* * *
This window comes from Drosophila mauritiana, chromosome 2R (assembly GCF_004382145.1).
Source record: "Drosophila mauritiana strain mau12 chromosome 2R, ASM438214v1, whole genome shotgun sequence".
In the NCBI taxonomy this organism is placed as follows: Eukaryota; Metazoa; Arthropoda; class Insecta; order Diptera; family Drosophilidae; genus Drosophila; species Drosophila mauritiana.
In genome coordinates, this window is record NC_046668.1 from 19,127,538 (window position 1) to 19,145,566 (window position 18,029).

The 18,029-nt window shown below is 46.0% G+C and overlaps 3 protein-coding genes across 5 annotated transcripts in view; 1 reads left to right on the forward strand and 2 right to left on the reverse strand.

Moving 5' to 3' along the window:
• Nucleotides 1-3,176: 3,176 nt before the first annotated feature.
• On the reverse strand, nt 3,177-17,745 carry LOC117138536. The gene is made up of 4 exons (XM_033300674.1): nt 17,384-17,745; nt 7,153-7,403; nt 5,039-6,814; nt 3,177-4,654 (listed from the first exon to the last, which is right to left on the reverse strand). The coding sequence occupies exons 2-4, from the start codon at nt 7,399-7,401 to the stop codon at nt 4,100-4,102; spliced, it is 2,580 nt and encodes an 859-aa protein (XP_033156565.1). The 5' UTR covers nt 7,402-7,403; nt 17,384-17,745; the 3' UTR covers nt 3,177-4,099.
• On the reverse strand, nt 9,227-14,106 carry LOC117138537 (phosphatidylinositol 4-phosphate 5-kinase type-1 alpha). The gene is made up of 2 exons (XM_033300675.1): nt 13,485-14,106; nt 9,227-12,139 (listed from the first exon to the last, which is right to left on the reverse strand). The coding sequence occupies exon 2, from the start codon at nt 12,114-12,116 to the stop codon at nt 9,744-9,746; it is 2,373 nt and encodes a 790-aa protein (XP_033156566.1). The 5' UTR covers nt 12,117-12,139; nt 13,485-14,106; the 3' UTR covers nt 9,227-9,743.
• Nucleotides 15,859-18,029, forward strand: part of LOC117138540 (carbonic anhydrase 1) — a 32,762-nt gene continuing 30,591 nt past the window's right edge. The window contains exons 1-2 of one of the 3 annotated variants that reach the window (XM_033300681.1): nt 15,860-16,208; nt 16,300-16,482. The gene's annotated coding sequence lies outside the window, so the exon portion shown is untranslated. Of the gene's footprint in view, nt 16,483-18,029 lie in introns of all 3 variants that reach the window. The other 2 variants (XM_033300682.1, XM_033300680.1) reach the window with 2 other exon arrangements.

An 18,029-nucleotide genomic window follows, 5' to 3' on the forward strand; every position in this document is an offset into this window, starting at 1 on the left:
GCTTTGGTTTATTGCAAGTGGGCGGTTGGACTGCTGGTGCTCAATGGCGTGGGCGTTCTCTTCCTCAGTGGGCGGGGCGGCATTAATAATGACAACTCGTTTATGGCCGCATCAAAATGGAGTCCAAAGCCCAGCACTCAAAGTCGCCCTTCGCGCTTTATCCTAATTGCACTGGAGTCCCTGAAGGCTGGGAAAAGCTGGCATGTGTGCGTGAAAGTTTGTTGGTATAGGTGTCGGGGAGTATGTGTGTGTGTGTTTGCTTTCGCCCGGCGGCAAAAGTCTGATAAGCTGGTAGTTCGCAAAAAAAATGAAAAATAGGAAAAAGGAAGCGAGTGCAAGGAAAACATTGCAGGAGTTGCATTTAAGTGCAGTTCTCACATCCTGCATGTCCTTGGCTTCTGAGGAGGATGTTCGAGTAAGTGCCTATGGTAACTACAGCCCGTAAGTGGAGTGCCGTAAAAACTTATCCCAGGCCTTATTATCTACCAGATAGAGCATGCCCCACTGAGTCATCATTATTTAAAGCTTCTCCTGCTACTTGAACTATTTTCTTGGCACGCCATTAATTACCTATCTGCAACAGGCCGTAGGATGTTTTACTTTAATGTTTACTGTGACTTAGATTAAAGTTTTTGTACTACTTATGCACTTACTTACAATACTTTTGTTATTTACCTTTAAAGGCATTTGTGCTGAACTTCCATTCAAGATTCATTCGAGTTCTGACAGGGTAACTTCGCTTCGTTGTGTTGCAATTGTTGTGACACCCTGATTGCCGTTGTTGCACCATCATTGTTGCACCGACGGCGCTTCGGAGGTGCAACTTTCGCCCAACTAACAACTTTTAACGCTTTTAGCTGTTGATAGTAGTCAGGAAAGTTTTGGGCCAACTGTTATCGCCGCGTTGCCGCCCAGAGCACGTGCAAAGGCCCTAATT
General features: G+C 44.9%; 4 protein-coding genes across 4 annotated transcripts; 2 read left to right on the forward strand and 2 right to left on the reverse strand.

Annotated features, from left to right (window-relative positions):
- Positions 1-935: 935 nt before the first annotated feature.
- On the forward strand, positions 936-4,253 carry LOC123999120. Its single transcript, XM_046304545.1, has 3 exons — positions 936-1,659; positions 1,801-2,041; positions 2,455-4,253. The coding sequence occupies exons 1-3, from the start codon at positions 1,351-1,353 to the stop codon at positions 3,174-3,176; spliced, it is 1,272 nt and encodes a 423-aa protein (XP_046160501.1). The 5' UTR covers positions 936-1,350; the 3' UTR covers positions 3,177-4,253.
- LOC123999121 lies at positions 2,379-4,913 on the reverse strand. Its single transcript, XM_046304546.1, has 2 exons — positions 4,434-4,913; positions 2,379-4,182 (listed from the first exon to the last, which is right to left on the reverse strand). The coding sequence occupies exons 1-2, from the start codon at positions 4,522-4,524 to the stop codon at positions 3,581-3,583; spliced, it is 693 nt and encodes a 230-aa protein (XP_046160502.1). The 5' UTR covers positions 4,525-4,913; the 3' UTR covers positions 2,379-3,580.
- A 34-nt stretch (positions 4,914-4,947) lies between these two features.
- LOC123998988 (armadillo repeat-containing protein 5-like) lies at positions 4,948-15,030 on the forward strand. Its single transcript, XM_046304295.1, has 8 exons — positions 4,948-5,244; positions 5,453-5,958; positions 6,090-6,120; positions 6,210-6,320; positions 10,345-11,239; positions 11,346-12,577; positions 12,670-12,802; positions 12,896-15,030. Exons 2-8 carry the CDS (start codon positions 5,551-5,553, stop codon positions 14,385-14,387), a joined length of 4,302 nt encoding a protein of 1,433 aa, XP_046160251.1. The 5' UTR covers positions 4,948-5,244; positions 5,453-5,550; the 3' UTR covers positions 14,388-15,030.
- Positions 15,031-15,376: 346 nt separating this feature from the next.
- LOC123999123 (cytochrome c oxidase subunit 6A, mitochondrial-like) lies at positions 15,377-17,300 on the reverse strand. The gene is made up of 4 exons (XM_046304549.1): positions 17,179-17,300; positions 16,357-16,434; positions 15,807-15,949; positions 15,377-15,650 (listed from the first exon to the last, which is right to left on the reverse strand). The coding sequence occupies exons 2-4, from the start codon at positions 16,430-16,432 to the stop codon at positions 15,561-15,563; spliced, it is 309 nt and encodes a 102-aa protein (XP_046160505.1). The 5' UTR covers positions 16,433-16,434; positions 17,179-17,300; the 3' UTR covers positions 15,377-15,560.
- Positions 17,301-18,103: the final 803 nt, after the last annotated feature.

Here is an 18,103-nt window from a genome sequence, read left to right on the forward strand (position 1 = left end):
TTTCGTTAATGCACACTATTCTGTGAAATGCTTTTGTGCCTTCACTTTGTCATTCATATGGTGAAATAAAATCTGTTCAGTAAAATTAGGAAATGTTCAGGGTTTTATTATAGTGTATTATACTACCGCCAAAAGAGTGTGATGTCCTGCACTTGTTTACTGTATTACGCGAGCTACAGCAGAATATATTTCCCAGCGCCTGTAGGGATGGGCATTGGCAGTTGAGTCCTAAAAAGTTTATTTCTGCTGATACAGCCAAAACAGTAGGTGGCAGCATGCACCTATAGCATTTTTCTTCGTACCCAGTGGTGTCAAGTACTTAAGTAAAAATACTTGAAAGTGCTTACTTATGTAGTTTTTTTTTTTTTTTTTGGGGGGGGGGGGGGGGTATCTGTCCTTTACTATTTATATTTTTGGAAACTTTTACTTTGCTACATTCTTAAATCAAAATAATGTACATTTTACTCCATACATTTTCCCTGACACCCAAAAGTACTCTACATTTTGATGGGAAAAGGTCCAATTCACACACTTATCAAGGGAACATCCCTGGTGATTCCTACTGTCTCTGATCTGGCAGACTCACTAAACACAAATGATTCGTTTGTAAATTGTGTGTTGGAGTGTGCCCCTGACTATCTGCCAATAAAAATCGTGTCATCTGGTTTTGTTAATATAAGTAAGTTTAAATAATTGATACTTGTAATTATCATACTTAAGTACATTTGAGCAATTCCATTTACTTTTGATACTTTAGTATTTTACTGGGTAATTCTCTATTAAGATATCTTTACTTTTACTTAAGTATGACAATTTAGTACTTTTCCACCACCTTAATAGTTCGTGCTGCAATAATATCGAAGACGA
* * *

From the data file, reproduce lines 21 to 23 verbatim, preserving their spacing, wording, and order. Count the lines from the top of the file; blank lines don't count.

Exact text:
- LOC123999123 (cytochrome c oxidase subunit 6A, mitochondrial-like) lies at positions 15,377-17,300 on the reverse strand. The gene is made up of 4 exons (XM_046304549.1): positions 17,179-17,300; positions 16,357-16,434; positions 15,807-15,949; positions 15,377-15,650 (listed from the first exon to the last, which is right to left on the reverse strand). The coding sequence occupies exons 2-4, from the start codon at positions 16,430-16,432 to the stop codon at positions 15,561-15,563; spliced, it is 309 nt and encodes a 102-aa protein (XP_046160505.1). The 5' UTR covers positions 16,433-16,434; positions 17,179-17,300; the 3' UTR covers positions 15,377-15,560.
- Positions 17,301-18,103: the final 803 nt, after the last annotated feature.

Here is an 18,103-nt window from a genome sequence, read left to right on the forward strand (position 1 = left end):